JUNE 13-14, 2014 16 SIVAN 5774
"Speak to the Children of Israel and say to them that they shall make themselves sisit." (Bemidbar 15:38)
In Czarist Russia, it was unthinkable for a Jew to achieve any prestigious public position. When a Jew in Kiev managed to get himself appointed as the head of a bank, it was only because he had become so assimilated that his Jewish ancestry had been all but forgotten.
While visiting the seashore, this banker witnessed a terrible tragedy when a body was washed ashore. While it proved impossible to identify the deceased, because the deceased was wearing sisit, he was given a halachic burial.
The assimilated banker came to the realization that although he had renounced his Jewish identity in order to further his career, this was only applicable in his lifetime. He had put financial success before living the life of a Jew, but he did want to be buried as a Jew, so he began to wear sisit under his clothes.
Wearing sisit had a profound effect on the banker, and he gradually undertook to keep more and more misvot. He eventually was forced to give up his position at the bank, and went on to become a prominent member of the Jewish community. We learn from this never to despair of a Jewish soul.
As a Rabbi for many years, I always made sure to be aware of the level of each member of the Kahal, never to push anyone to do more than he is ready for but, at the same time, never to limit any member of the Kahal. Always prod and encourage all members to grow at their own pace, without pressure. Never to give up on a Jewish neshamah. Shabbat Shalom. Rabbi Reuven Semah
"To the Tribe of Yosef, to the Tribe of Menasheh" (Bemidbar 13:11)
When the Torah lists the names of the spies who went into Israel, it attributes the Tribe of Menasheh as being part of the Tribe of Yosef. This is very strange, since it doesn't do so when mentioning the Tribe of Ephraim, who is usually mentioned as the son of Yosef only with Menasheh!
The Da'at Zekenim explains that since the prince of Menasheh was one of those guilty of spreading slander about Israel, and he came form Yosef Hasadik, who was also accused of speaking against his brothers, we therefore attribute Menasheh's words as being a result of Yosef's words. However, Yehoshua, the prince of Ephraim, did not say any negative report, so he is not attributed to Yosef.
Amazing! Yosef had lived hundreds of years before this episode, and what he said against his brothers was in a constructive manner to his father. Yet the Torah wants us to know that our actions and words may have far-reaching consequences. We should never think of our deeds as being insignificant. They may have an effect on our families and those we influence for many generations. All the more so when we say or do good things, the effect can be phenomenal! Shabbat Shalom. Rabbi Shmuel Choueka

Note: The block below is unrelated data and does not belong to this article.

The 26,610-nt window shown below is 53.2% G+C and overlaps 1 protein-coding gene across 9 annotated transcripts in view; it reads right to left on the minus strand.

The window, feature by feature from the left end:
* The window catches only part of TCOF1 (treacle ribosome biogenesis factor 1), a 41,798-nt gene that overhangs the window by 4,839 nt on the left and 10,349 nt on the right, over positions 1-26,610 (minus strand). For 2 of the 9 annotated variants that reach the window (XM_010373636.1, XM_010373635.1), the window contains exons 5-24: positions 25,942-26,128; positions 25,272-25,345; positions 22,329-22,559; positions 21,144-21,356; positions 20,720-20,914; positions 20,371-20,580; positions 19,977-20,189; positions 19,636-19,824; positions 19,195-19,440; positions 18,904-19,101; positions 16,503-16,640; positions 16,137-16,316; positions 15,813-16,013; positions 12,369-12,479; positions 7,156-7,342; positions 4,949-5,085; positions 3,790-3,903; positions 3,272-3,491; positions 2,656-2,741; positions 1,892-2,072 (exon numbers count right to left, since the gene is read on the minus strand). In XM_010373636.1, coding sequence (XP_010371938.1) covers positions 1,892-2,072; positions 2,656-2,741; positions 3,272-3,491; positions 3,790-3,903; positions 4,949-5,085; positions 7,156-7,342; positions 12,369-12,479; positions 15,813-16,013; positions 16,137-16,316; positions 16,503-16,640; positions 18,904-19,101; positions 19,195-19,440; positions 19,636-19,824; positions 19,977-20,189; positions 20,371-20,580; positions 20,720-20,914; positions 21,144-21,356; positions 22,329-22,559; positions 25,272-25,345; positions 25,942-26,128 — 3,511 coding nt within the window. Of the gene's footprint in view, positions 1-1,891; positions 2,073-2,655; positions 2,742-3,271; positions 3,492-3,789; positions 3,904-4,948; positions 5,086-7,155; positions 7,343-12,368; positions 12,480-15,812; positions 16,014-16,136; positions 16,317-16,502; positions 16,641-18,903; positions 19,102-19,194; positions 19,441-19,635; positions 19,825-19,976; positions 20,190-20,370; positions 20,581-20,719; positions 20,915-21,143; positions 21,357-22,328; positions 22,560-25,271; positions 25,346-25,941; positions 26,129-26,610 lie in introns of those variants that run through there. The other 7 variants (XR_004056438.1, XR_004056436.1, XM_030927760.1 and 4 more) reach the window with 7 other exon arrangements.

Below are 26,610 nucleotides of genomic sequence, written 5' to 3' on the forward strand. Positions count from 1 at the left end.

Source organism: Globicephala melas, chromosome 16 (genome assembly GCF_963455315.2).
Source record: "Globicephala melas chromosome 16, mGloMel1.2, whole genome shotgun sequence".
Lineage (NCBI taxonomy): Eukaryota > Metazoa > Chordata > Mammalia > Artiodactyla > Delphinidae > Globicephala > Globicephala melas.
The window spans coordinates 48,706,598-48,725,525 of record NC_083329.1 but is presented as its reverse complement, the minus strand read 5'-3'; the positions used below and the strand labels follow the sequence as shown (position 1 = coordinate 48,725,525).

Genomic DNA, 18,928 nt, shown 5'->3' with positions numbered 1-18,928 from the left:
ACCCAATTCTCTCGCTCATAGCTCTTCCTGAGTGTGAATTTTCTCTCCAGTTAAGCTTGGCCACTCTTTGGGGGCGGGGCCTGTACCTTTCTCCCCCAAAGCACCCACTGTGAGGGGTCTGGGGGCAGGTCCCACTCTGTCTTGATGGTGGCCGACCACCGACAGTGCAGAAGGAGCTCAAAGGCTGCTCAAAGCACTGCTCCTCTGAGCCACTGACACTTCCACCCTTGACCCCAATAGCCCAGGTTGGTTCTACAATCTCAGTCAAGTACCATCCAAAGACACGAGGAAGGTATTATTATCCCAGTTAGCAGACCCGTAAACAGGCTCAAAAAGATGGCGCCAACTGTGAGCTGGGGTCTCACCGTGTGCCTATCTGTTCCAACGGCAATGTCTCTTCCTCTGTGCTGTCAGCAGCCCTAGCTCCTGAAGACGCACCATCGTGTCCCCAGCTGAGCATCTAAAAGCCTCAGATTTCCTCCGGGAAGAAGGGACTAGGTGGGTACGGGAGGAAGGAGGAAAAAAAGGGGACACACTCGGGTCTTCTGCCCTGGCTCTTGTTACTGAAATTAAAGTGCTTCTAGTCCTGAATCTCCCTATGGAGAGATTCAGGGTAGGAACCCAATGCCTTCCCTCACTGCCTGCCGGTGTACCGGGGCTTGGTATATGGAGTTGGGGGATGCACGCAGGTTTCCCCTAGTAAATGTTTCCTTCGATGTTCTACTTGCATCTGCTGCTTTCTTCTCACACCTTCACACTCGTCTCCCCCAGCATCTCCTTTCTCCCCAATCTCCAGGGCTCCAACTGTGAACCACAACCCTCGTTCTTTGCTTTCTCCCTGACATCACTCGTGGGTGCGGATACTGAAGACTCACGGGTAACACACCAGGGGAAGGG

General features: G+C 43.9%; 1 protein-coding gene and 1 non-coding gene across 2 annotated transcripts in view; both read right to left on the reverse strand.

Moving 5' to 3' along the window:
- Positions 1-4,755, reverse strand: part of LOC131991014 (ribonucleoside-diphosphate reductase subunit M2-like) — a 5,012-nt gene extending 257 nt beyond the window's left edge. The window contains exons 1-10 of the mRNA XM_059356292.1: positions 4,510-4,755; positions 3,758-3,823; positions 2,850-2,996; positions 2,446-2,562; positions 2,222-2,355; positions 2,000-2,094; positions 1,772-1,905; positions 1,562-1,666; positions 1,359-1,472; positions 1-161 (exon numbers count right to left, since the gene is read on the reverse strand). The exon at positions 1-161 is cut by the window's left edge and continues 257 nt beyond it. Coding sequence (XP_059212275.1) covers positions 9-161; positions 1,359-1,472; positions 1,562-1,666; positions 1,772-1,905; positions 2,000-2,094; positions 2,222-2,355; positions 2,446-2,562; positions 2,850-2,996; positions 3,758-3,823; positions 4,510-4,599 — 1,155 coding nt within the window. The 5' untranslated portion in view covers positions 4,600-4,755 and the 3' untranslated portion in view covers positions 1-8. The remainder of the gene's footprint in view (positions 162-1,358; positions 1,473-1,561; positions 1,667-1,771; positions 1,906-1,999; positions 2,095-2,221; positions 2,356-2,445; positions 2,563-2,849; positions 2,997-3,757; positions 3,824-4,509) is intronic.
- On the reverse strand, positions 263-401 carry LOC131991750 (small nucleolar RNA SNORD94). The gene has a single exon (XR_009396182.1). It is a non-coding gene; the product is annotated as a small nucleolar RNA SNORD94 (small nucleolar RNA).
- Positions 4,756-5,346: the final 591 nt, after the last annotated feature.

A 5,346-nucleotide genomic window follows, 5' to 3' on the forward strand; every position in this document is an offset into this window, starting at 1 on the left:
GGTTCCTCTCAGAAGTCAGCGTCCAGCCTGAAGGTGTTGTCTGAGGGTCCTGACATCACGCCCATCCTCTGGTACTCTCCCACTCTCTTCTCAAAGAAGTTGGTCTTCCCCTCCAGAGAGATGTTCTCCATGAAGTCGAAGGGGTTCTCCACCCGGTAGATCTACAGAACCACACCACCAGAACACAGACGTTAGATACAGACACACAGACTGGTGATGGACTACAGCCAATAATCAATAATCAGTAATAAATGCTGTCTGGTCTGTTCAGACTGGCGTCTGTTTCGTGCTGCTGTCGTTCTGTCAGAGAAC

Raising children is not an easy task. Although the Talmud lists five things a father must provide for his son, the task of molding an infant into an upstanding young adult requires constant vigilance on a 24/7 basis. To a conscientious parent, life seems to be a steady stream of instructions and commands, most of which have been given before but require repetition. The stubborn little ones just don't seem to understand anything the first time, leading to the parent's common refrain: "Why don't you ever hear what I say?"
Spies differ from children in that they are always listening. Espionage experts have developed electronic devices that can penetrate walls and make even whispered conversations audible miles away. The secret agent has an insatiable desire to hear every little word in order to catch the single significant fact he needs to crack his case.
Spies. Your children are spies! They live inside your home, listen to every word, and observe every action. Nothing gets by them. They notice any inconsistencies or contradictions in your behavior - things you are probably not even aware of - and base their own actions upon them. To their thinking, if a parent can "get away" with less than desirable behavior, why can't the children, as well?
Many parents, when challenged by their offspring, have defended themselves with "Do as I say, not as I do!" But experience shows that the best way to teach children is to model your own behavior the way you would like them to act. The Talmud says: "Things those children say, they have herd from the father or the mother" (Sotah 56b).
Keep your promises, control your temper, and act politely. The spies are watching and listening. They will mimic you - for better or for worse. (One Minute With Yourself - Rabbi Raymond Beyda)
A quick tip to boost the power of your prayer. Hazal tell us (Masechet Baba Kama Daf 92A) that Hashem loves the tefilot of one Jew for another so much that anyone who prays on behalf of a fellow Jew with similar needs will have his prayer answered first. A special service has now begun to provide people with names of others who find themselves in a similar predicament. You can call with complete anonymity and get the name of someone to pray for and give the name of someone that needs our prayers. The name of the service is Kol Hamitpalel. Categories include: Marriage; Income; Health; To have children etc.
Call to 646-279-8712 or email firstname.lastname@example.org (Privacy of email limited by the email address)
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